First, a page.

“ACE-IT is a pipeline to careers and to a self-determined future,” said Aliza Lambert, a career support specialist with VCU’s Center on Transition Innovations and ACE-IT in College. “Isn’t that what we want for all students?”
Twenty-nine students have graduated from ACE-IT over the past decade. The program’s research has found that each of the employed graduates earned at least minimum wage, but with a significant number of them earning higher.
“ACE-IT in College is an inclusive VCU experience that helps students gain the knowledge, skills and tools to find success in interest-driven careers after graduation,” said Jaclyn Camden, a business liaison with ACE-IT. “Preparing students for the workforce is a goal of college and ACE-IT is no different. We are very proud of our 90% employment rate.”
Teddy Robbins, another ACE-IT graduate, recently began working as a clerical assistant in the grants and contracts accounting and effort reporting office of the University Controller’s Office. In his role, Robbins performs tasks such as organizing the supply closet, tracking files for destruction, filing and other duties as needed.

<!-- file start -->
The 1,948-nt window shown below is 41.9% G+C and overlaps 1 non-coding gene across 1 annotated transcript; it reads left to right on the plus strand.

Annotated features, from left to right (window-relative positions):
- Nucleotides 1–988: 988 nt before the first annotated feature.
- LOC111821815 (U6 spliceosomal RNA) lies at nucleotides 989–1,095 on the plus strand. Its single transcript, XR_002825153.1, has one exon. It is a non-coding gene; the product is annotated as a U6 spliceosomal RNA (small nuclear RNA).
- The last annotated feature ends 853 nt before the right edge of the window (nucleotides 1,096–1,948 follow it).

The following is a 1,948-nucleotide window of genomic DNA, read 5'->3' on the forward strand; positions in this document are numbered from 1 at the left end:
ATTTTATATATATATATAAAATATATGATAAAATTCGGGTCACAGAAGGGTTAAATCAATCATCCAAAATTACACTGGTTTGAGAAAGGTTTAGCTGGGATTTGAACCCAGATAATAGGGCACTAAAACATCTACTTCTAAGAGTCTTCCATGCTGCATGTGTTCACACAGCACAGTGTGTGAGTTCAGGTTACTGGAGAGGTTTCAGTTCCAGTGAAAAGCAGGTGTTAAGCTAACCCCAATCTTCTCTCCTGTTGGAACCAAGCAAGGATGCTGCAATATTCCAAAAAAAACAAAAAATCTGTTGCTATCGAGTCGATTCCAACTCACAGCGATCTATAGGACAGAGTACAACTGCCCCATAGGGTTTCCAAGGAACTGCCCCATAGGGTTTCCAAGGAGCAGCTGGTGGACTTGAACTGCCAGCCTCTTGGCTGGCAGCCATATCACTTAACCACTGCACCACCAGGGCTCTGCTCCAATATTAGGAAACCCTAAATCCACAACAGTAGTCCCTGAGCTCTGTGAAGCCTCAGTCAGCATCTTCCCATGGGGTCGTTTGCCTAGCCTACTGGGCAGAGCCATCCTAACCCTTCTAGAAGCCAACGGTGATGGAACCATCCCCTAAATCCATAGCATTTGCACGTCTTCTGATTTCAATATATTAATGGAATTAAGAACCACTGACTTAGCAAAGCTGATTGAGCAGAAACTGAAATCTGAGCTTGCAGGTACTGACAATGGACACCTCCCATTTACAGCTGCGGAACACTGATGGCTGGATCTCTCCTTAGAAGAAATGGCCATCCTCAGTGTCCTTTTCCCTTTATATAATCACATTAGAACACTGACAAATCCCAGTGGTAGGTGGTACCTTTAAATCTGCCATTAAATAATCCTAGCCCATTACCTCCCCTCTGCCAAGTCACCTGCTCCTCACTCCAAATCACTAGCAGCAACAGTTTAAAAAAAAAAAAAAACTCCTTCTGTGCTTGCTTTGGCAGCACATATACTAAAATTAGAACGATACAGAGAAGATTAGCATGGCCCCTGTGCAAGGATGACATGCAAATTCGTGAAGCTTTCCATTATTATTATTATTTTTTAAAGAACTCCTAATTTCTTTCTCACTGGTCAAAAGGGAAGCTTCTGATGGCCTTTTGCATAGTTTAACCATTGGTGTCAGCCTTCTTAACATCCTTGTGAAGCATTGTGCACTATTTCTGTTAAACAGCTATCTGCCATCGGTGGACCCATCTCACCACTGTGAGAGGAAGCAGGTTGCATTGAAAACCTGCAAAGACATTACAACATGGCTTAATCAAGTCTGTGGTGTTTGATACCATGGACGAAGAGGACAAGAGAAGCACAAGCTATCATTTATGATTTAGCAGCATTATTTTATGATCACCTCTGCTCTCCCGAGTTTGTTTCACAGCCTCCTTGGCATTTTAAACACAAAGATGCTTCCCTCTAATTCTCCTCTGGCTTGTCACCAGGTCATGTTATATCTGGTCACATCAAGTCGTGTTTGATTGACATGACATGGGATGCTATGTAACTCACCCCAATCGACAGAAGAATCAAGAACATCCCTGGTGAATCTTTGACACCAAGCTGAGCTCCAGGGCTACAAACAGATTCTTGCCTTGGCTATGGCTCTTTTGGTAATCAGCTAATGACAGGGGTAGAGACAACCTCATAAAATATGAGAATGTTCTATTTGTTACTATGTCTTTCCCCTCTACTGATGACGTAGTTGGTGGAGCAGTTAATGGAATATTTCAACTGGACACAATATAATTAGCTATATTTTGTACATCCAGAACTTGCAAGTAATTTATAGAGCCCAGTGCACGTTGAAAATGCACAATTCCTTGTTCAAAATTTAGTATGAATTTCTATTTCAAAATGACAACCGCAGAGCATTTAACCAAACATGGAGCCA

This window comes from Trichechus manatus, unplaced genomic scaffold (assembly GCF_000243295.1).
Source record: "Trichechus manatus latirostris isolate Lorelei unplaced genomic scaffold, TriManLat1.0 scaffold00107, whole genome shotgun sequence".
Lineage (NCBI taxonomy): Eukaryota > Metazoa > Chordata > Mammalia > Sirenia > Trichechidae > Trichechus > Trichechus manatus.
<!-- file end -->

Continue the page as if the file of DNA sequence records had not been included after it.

ACE-IT’s support, he said, was invaluable as he looked for a job.
“They helped me be more confident [with the] interview process. Also they have taught me a lot about things that are expected at a place of employment, such as showing up on time, having a positive attitude, good communication, and basically just having a great reputation and being someone other people want to work with,” Robbins said. “They have also helped me with resume building and writing cover letters.”